What do we celebrate? The diversity among all of our lives renders a “Holiday Issue” of any kind a difficult prospect. What could possibly speak to all of the readers of this paper concerning the holidays? By no means would a candy cane create longing and nostalgia in a student from Qatar but, then again, depending on the family, maybe it would. And, honestly, the average candy cane (or Christmas ham or sugar cookies or any other traditional fare) doesn’t necessarily make my heart swell with the spirit of this holiday season.
At the center, though, of the majority of the festivals and revelries that illuminate this time of year is the celebration of food and drink.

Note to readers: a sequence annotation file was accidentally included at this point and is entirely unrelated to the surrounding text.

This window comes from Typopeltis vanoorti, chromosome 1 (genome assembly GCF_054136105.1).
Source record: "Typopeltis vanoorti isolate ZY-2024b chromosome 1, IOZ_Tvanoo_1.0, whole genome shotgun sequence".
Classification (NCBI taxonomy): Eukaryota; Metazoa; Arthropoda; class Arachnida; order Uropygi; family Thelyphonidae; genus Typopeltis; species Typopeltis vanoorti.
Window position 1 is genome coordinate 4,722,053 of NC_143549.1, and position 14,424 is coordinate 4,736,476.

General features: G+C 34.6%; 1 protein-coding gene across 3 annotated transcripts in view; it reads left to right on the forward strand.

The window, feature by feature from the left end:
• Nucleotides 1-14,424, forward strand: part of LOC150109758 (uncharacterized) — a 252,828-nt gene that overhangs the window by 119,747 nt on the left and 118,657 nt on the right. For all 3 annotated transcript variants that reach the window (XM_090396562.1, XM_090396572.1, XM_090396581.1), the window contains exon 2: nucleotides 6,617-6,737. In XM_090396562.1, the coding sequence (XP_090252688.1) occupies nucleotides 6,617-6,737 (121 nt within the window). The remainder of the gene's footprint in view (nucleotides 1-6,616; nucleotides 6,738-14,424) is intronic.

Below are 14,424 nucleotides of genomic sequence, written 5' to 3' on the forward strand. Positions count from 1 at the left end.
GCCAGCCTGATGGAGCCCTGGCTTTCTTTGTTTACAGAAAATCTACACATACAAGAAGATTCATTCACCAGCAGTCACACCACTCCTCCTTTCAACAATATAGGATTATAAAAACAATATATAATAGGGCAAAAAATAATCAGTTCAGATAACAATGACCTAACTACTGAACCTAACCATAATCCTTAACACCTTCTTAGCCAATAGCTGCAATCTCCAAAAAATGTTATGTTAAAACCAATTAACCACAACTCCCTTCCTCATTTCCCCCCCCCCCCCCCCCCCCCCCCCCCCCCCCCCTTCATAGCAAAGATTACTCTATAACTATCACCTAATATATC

So, as much as the candy cane is not an omnipotent force – within each region, culture and family, some sweet treat or savory dish does invoke the memories of friends and loved ones and a reminder of years past.
This, however, is not always a toasty evening of sweet words by the fire (as you, the reader, will find out on pages 16 and 17). But even in the most chaotic and stressful of holiday jeer, one can find redemption in the sip of a cocktail, partaking in the flaming of a special pudding or carrying on a tradition of even the most odd of recipes.
For me, the holidays are a time of intense introspection. I concern myself with the discrepancies and chaos within our world, and even within my own neighborhood. But, honestly, this fades as I surround myself with chattering friends and family and celebrate our ability to clink our glasses together at the same table for just one evening.